PANOPTES helps students and citizen scientists build and operate a worldwide network of low-cost robotic telescopes that survey the night sky for transiting exoplanets. The PANOPTES units consist of medium telephoto lenses on entry-level DSLRs that provide a widefield coverage of the sky. The network of PANOPTES units allows for a continuous survey of the night sky to detect transiting exoplanets around relatively bright and nearby stars. PANOPTES is an open-source project in all respects, from the hardware build, the software used to control the unit remotely, the pipeline software used to process the raw data, to the raw data and the final data products in the form of light curves. Once built and deployed, a PANOPTES unit is automated to run every clear night, collect and transfer data to cloud storage for automatic processing of the raw data, park itself before daylight, and repeat the process every night. The data from all PANOPTES units across the network can then be combined for increased sensitivity and coverage.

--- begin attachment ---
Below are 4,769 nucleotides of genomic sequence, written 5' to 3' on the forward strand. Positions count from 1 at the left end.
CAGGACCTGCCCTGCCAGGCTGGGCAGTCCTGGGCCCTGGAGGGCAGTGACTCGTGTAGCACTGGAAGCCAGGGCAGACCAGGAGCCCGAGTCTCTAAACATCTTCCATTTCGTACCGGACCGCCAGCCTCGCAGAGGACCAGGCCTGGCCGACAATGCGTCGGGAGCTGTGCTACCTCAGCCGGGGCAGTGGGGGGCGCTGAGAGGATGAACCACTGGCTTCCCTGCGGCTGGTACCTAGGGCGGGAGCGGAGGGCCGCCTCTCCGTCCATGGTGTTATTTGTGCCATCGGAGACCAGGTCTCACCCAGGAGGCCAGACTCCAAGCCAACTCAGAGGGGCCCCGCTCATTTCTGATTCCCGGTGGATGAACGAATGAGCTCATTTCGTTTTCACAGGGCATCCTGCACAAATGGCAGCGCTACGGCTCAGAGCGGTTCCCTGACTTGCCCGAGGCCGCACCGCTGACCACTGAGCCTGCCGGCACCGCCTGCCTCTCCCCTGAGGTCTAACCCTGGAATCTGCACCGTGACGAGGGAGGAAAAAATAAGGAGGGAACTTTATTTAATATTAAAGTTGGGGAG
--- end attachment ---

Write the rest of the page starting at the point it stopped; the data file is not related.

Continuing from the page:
The PANOPTES community currently spans the world, from the founding members in Hawai’i to designers, builders, and scientists in Europe, Australia, North and South America, and Asia. There are currently 26 PANOPTES units in various stages of deployment/operation across the world. Being a multifaceted project in terms of requiring a wide range of skillsets, such as building hardware, software to control the unit, data analysis, follow up science study and as an educational tool for schools, the project benefits from having diverse community participation. In this talk, we will give an overview of the project, its reach so far, latest developments, student experiences and opportunities, with a focus on collaborations with schools, how to access the PANOPTES raw data and data products, and how you can also play a role in finding new transiting exoplanets.